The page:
Listen to the Marriage: Book summary and reviews of Listen to the Marriage by John Jay Osborn

Listen to the Marriage

by John Jay Osborn

Listen to the Marriage by John Jay Osborn X
Listen to the Marriage by John Jay Osborn
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  • Publishes in USA 
    Oct 2, 2018
    208 pages
    Genre: Novels

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Book Summary

A riveting drama of marital therapy.

Gretchen and Steve have been married for a long time. Living in San Francisco, recently separated, with two children and demanding jobs, they've started going to a marriage counselor. Unfolding over the course of ten months and taking place entirely in the marriage counselor's office, John Jay Osborn's Listen to the Marriage is the story of a fractured couple in a moment of crisis, and of the person who tries to get them to see each other again.

A searing look at the obstacles we put in our own way, as well as the forces that drive us apart (and those that bring us together), Listen to the Marriage is a poignant exploration of marriage - heartbreaking and tender.

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Reviews

Media Reviews

"Osborn's (The Paper Chase, 2004, etc.) fly-on-the-wall approach offers a certain voyeuristic pleasure but seems primarily designed for didactic effect." - Kirkus

"At its best, this an emotionally intelligent and deeply felt consideration of the realities of marriage. But it is not consistently at its best." - Publishers Weekly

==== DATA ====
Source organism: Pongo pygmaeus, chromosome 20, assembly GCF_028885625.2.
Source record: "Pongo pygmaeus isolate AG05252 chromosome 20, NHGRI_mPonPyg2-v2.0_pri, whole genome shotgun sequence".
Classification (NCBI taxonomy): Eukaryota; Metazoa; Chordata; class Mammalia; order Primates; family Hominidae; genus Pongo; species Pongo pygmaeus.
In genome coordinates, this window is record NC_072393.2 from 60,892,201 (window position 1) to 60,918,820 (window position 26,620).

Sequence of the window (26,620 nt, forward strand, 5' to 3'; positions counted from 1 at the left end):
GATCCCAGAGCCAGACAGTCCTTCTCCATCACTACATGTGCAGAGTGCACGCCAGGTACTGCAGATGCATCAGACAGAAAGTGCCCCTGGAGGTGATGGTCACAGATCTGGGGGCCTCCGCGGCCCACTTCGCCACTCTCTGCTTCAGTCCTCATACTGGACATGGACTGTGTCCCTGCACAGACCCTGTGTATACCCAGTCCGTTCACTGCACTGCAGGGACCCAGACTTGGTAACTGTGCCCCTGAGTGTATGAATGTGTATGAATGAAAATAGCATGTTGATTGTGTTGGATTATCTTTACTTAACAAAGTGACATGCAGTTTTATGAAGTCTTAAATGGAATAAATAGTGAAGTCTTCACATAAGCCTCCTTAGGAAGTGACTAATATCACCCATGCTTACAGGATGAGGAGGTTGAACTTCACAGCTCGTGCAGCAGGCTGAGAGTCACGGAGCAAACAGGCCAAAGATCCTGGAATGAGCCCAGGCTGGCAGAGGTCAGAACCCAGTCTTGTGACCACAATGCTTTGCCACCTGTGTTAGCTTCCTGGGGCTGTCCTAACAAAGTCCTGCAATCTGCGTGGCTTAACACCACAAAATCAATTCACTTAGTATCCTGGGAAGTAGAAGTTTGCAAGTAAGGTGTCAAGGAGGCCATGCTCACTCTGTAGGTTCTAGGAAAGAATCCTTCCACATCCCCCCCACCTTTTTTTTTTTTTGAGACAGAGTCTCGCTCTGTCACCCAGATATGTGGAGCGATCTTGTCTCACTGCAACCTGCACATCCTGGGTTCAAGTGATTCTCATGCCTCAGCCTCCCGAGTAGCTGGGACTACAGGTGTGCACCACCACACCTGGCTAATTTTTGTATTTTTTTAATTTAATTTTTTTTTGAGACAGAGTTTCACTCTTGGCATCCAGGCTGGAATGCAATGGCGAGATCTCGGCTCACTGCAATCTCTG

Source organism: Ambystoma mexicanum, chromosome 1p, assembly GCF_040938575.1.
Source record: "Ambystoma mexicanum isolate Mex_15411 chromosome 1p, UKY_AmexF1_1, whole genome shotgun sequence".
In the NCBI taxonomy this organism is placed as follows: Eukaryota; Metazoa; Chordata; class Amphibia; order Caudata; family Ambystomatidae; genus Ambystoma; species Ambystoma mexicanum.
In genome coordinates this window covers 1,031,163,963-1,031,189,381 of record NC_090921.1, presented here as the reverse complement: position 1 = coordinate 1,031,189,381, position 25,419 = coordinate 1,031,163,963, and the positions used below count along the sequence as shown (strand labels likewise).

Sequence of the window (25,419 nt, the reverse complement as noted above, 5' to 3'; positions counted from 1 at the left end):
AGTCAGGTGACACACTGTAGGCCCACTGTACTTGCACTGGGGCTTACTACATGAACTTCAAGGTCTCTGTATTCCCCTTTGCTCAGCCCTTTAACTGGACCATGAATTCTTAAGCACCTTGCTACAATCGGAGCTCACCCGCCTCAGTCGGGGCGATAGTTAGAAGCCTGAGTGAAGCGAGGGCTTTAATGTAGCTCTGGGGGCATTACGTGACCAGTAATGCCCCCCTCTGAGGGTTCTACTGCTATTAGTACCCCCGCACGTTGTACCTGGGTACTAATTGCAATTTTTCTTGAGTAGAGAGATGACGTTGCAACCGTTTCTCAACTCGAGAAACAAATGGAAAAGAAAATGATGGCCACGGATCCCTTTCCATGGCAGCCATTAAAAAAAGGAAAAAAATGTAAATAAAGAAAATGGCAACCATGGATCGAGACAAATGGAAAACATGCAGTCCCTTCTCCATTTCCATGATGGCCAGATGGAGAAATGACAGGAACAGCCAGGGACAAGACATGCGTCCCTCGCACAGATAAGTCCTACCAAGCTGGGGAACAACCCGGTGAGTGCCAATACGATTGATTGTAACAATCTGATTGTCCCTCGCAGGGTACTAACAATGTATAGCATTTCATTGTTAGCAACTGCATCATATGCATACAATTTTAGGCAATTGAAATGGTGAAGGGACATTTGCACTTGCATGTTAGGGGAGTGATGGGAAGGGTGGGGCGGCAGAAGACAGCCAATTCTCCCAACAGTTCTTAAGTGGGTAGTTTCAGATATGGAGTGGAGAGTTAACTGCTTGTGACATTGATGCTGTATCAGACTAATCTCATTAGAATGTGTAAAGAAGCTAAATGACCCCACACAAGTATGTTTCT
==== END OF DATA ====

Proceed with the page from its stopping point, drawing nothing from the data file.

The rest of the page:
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Reader Reviews

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Daryl B. (Poolesville, MD)

Good quick read
I really enjoyed this book. I found the characters to be intriguing, especially Sandy. I would have liked to hear more about her life as the author gave us just enough on her to pique my curiosity. I think all marriages have their own issues and can benefit from learning better communication skills. So I would recommend this book to anyone that is married or in a long term relationship. It was not only entertaining but therapeutic. I loved the idea of the marriage being it's own entity. I found myself cheering for Gretchen and Steve. Good read!

Diane H. (Leawood, KS)

Totally Engrossing Read
This book captured my attention right from the first page. I felt like an interloper during the marriage counseling sessions of Gretchen and Steve There were times that I grew quite impatient with each one of them but I could also empathize with their struggle.The importance of honest communication in a marriage is highlighted amazingly well.

Having been a counselor, I could relate to many of the scenes in the book.

Start to finish, it is a great read

Gale A. (Chico, CA)

Listen to the Marriage
I loved this book! It's a little different in that there are only four characters: the husband, the wife, the therapist, and, yes, the marriage. And the whole book takes place in the marriage counselor's office.

The husband and the wife were, to me, immediately likable. I wanted to hear their stories and I cared about how their problems were resolved.